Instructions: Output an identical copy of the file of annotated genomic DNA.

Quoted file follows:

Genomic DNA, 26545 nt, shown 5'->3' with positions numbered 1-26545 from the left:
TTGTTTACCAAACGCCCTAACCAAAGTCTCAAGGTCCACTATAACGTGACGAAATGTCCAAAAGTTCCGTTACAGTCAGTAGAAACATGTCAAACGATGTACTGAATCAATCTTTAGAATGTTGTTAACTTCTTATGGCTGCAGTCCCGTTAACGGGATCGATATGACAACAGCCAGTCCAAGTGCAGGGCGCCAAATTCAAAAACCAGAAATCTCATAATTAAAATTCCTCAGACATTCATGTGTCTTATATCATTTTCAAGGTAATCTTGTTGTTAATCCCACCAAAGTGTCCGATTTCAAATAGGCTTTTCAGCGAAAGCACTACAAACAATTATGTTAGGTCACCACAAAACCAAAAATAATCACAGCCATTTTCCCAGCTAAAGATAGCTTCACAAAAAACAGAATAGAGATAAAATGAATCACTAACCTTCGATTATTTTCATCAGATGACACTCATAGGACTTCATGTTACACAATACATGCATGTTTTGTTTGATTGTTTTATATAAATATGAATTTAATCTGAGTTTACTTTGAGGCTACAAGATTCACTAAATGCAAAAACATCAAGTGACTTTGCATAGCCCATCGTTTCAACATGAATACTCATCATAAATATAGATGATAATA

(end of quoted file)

Genomic DNA, 26545 nt, shown 5'->3' with positions numbered 1-26545 from the left:
TTGTTTACCAAACGCCCTAACCAAAGTCTCAAGGTCCACTATAACGTGACGAAATGTCCAAAAGTTCCGTTACAGTCAGTAGAAACATGTCAAACGATGTACTGAATCAATCTTTAGAATGTTGTTAACTTCTTATGGCTGCAGTCCCGTTAACGGGATCGATATGACAACAGCCAGTCCAAGTGCAGGGCGCCAAATTCAAAAACCAGAAATCTCATAATTAAAATTCCTCAGACATTCATGTGTCTTATATCATTTTCAAGGTAATCTTGTTGTTAATCCCACCAAAGTGTCCGATTTCAAATAGGCTTTTCAGCGAAAGCACTACAAACAATTATGTTAGGTCACCACAAAACCAAAAATAATCACAGCCATTTTCCCAGCTAAAGATAGCTTCACAAAAAACAGAATAGAGATAAAATGAATCACTAACCTTCGATTATTTTCATCAGATGACACTCATAGGACTTCATGTTACACAATACATGCATGTTTTGTTTGATTGTTTTATATAAATATGAATTTAATCTGAGTTTACTTTGAGGCTACAAGATTCACTAAATGCAAAAACATCAAGTGACTTTGCATAGCCCATCGTTTCAACATGAATACTCATCATAAATATAGATGATAATA